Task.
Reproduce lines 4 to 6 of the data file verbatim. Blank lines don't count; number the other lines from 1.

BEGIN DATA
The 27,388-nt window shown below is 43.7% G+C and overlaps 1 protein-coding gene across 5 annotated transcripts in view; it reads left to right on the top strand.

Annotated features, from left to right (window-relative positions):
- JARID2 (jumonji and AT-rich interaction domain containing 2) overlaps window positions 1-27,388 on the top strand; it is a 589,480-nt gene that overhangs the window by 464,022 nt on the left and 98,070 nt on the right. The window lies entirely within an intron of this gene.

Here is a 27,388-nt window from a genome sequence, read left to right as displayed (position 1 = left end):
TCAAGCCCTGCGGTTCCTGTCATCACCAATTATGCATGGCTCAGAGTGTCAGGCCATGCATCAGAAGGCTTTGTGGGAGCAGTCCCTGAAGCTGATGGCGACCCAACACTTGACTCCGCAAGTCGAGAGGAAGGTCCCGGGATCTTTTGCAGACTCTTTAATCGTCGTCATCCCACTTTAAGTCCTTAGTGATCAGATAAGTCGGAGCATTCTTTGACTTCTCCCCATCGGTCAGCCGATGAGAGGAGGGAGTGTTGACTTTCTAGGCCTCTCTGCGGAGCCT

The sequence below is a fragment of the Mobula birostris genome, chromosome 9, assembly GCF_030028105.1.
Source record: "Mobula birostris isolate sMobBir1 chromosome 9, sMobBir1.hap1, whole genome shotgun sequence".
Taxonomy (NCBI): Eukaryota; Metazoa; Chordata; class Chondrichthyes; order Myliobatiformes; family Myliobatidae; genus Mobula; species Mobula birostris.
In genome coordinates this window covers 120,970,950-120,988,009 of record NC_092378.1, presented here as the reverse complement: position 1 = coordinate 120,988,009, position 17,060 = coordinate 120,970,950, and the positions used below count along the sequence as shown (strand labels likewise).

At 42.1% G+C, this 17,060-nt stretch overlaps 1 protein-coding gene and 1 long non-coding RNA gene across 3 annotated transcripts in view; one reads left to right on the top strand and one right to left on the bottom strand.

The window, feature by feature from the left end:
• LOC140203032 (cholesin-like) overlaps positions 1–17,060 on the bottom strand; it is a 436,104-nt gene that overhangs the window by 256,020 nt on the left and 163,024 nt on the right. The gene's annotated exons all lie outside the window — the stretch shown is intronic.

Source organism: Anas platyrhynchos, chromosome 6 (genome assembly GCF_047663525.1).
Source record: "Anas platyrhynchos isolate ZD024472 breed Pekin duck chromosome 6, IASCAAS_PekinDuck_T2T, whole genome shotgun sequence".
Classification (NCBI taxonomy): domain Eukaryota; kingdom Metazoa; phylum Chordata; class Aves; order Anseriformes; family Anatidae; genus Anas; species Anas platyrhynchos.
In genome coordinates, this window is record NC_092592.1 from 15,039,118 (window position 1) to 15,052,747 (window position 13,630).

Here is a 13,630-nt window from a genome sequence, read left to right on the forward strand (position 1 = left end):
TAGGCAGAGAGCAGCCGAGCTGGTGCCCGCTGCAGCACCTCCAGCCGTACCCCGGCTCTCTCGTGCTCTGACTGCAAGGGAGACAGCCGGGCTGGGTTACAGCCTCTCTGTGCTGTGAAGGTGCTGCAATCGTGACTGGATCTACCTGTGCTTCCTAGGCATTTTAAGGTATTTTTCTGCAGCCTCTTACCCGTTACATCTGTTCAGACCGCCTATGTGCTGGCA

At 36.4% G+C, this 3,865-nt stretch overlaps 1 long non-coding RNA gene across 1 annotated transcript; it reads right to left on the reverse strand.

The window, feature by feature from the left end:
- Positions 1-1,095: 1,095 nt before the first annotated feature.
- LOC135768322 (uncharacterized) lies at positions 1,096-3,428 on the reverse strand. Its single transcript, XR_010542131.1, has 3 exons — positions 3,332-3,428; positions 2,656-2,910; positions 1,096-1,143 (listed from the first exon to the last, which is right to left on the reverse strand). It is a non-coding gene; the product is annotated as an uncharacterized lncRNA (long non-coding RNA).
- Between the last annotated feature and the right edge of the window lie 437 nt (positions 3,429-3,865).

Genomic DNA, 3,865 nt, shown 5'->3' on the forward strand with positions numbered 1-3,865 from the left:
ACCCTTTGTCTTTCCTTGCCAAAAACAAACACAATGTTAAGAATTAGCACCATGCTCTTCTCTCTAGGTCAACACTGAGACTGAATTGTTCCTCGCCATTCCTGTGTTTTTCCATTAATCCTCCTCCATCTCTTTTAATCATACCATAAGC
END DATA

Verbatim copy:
Here is a 27,388-nt window from a genome sequence, read left to right as displayed (position 1 = left end):
TCAAGCCCTGCGGTTCCTGTCATCACCAATTATGCATGGCTCAGAGTGTCAGGCCATGCATCAGAAGGCTTTGTGGGAGCAGTCCCTGAAGCTGATGGCGACCCAACACTTGACTCCGCAAGTCGAGAGGAAGGTCCCGGGATCTTTTGCAGACTCTTTAATCGTCGTCATCCCACTTTAAGTCCTTAGTGATCAGATAAGTCGGAGCATTCTTTGACTTCTCCCCATCGGTCAGCCGATGAGAGGAGGGAGTGTTGACTTTCTAGGCCTCTCTGCGGAGCCT

The sequence below is a fragment of the Mobula birostris genome, chromosome 9, assembly GCF_030028105.1.